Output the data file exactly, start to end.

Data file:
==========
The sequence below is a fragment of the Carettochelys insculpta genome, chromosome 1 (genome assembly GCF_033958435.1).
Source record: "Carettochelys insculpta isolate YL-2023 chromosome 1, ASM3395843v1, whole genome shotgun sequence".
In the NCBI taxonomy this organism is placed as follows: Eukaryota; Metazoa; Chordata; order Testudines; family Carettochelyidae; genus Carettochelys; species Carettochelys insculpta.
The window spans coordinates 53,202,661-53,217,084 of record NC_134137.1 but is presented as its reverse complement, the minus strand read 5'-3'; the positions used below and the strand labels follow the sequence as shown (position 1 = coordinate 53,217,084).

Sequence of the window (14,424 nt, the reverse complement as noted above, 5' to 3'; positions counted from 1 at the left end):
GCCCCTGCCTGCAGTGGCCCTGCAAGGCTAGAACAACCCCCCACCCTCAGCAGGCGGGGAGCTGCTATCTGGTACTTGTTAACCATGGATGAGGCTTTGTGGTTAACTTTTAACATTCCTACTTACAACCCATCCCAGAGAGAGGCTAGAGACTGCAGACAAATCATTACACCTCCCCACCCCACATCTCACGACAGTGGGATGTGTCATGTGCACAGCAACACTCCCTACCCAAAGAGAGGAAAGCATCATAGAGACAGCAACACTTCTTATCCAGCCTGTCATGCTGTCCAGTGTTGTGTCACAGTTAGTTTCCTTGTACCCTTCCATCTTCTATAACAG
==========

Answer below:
The sequence below is a fragment of the Carettochelys insculpta genome, chromosome 1 (genome assembly GCF_033958435.1).
Source record: "Carettochelys insculpta isolate YL-2023 chromosome 1, ASM3395843v1, whole genome shotgun sequence".
In the NCBI taxonomy this organism is placed as follows: Eukaryota; Metazoa; Chordata; order Testudines; family Carettochelyidae; genus Carettochelys; species Carettochelys insculpta.
The window spans coordinates 53,202,661-53,217,084 of record NC_134137.1 but is presented as its reverse complement, the minus strand read 5'-3'; the positions used below and the strand labels follow the sequence as shown (position 1 = coordinate 53,217,084).

Sequence of the window (14,424 nt, the reverse complement as noted above, 5' to 3'; positions counted from 1 at the left end):
GCCCCTGCCTGCAGTGGCCCTGCAAGGCTAGAACAACCCCCCACCCTCAGCAGGCGGGGAGCTGCTATCTGGTACTTGTTAACCATGGATGAGGCTTTGTGGTTAACTTTTAACATTCCTACTTACAACCCATCCCAGAGAGAGGCTAGAGACTGCAGACAAATCATTACACCTCCCCACCCCACATCTCACGACAGTGGGATGTGTCATGTGCACAGCAACACTCCCTACCCAAAGAGAGGAAAGCATCATAGAGACAGCAACACTTCTTATCCAGCCTGTCATGCTGTCCAGTGTTGTGTCACAGTTAGTTTCCTTGTACCCTTCCATCTTCTATAACAG